Sure, but, wouldn't it be wise to advertise and shunt those folks over to clinics and other such places for triage, rather than sending them into the ER directly? ANd less expensive?


It'd be incredibly wise to do so.

Would you care to ask what happened to the funding for ACA advertising?  I'll give you three guesses as to what happened to it.
 
2014-01-13 06:47:51 PM  

Infernalist: It's already working. I doubt that 1.8million number counts the 18-25 crowd that got re-added to their parents' healthcare.


I was on my parents' insurance until I was 25, which was the cutoff before. I had their coverage my entire time in college, and this was before the ACA. I thought the ACA changed it to something like 28?
 
2014-01-13 06:49:41 PM  

Kit Fister: Infernalist: It's already working. I doubt that 1.8million number counts the 18-25 crowd that got re-added to their parents' healthcare.

I was on my parents' insurance until I was 25, which was the cutoff before. I had their coverage my entire time in college, and this was before the ACA. I thought the ACA changed it to something like 28?


Nope, the original cut-off point was 18.  That was changed to 25 by the ACA.

If you were on your parents' healthcare after 18, they paid the full price of an additonal adult family member.  The ACA allows 18-25s to stay on their parents' policies as a 'minor', which is far less expensive.
 
2014-01-13 06:51:59 PM  

Infernalist: Would you care to ask what happened to the funding for ACA advertising? I'll give you three guesses as to what happened to it.


The same thing that happened to mental health care funding and extended unemployment?
 
2014-01-13 06:52:45 PM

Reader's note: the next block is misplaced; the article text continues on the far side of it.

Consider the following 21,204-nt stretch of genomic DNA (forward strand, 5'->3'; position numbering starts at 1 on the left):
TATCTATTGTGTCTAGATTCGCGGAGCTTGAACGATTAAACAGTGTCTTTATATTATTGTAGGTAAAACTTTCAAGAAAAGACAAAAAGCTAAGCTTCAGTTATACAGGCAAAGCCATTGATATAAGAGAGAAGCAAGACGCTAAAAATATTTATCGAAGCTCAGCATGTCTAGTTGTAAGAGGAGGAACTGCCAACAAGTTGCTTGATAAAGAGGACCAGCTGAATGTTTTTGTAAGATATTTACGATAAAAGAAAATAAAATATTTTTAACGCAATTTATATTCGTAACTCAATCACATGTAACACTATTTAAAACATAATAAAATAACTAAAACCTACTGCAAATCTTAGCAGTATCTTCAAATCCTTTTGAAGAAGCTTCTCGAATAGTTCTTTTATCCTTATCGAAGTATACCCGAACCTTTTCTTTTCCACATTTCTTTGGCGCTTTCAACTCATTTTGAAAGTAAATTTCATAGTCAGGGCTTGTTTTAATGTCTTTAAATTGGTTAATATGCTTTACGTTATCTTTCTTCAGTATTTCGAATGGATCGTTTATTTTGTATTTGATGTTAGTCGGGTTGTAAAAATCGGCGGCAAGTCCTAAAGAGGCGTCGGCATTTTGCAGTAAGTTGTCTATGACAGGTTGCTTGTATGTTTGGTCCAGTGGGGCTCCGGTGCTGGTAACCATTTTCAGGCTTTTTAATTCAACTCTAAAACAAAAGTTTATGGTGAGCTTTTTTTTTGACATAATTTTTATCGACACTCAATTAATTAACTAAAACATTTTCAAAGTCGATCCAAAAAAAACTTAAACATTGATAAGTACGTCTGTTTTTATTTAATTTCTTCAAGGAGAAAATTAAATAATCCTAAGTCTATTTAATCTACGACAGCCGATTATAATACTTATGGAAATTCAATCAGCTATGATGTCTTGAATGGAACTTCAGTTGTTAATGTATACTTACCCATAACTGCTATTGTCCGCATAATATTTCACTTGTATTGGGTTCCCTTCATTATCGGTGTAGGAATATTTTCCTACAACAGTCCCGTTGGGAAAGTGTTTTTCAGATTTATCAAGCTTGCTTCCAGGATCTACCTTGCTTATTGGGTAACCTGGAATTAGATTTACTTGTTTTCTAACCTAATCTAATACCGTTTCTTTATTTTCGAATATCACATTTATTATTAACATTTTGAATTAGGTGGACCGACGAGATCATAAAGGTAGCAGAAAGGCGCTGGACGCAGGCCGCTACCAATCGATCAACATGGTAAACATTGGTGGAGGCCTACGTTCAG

Infernalist: Nope, the original cut-off point was 18. That was changed to 25 by the ACA.

If you were on your parents' healthcare after 18, they paid the full price of an additonal adult family member. The ACA allows 18-25s to stay on their parents' policies as a 'minor', which is far less expensive.


According to BCBS they had, and according to them, their coverage covered me until 25. So, maybe something to do with their coverage then. Dunno.
 
2014-01-13 06:52:55 PM  
I'm guessing it's because so many states opted out and what expand medicare. So many next time we can just not compromise and get a single payer system.
 
2014-01-13 06:53:30 PM  

Infernalist: Kit Fister: Infernalist: It's already working. I doubt that 1.8million number counts the 18-25 crowd that got re-added to their parents' healthcare.

I was on my parents' insurance until I was 25, which was the cutoff before. I had their coverage my entire time in college, and this was before the ACA. I thought the ACA changed it to something like 28?

Nope, the original cut-off point was 18.  That was changed to 25 by the ACA.

If you were on your parents' healthcare after 18, they paid the full price of an additonal adult family member.  The ACA allows 18-25s to stay on their parents' policies as a 'minor', which is far less expensive.


Also, what are you, the White House's ACA PR expert?